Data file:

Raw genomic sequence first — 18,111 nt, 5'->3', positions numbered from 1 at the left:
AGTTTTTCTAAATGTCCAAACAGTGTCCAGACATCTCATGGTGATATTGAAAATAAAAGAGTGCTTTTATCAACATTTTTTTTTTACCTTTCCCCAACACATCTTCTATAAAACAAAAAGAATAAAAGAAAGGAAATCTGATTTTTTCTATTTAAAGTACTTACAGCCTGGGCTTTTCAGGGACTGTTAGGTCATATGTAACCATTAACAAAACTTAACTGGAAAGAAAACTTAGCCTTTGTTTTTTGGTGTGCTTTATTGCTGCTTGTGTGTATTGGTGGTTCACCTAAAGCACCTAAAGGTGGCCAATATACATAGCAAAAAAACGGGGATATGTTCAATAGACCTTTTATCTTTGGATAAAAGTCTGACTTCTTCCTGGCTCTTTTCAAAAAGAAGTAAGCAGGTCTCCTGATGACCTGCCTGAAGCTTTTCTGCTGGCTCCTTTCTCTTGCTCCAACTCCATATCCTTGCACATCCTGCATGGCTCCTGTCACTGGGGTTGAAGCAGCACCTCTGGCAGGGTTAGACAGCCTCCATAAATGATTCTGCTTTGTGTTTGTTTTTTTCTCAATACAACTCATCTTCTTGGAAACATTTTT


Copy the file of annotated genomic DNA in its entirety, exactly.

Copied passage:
Raw genomic sequence first — 18,111 nt, 5'->3', positions numbered from 1 at the left:
AGTTTTTCTAAATGTCCAAACAGTGTCCAGACATCTCATGGTGATATTGAAAATAAAAGAGTGCTTTTATCAACATTTTTTTTTTACCTTTCCCCAACACATCTTCTATAAAACAAAAAGAATAAAAGAAAGGAAATCTGATTTTTTCTATTTAAAGTACTTACAGCCTGGGCTTTTCAGGGACTGTTAGGTCATATGTAACCATTAACAAAACTTAACTGGAAAGAAAACTTAGCCTTTGTTTTTTGGTGTGCTTTATTGCTGCTTGTGTGTATTGGTGGTTCACCTAAAGCACCTAAAGGTGGCCAATATACATAGCAAAAAAACGGGGATATGTTCAATAGACCTTTTATCTTTGGATAAAAGTCTGACTTCTTCCTGGCTCTTTTCAAAAAGAAGTAAGCAGGTCTCCTGATGACCTGCCTGAAGCTTTTCTGCTGGCTCCTTTCTCTTGCTCCAACTCCATATCCTTGCACATCCTGCATGGCTCCTGTCACTGGGGTTGAAGCAGCACCTCTGGCAGGGTTAGACAGCCTCCATAAATGATTCTGCTTTGTGTTTGTTTTTTTCTCAATACAACTCATCTTCTTGGAAACATTTTT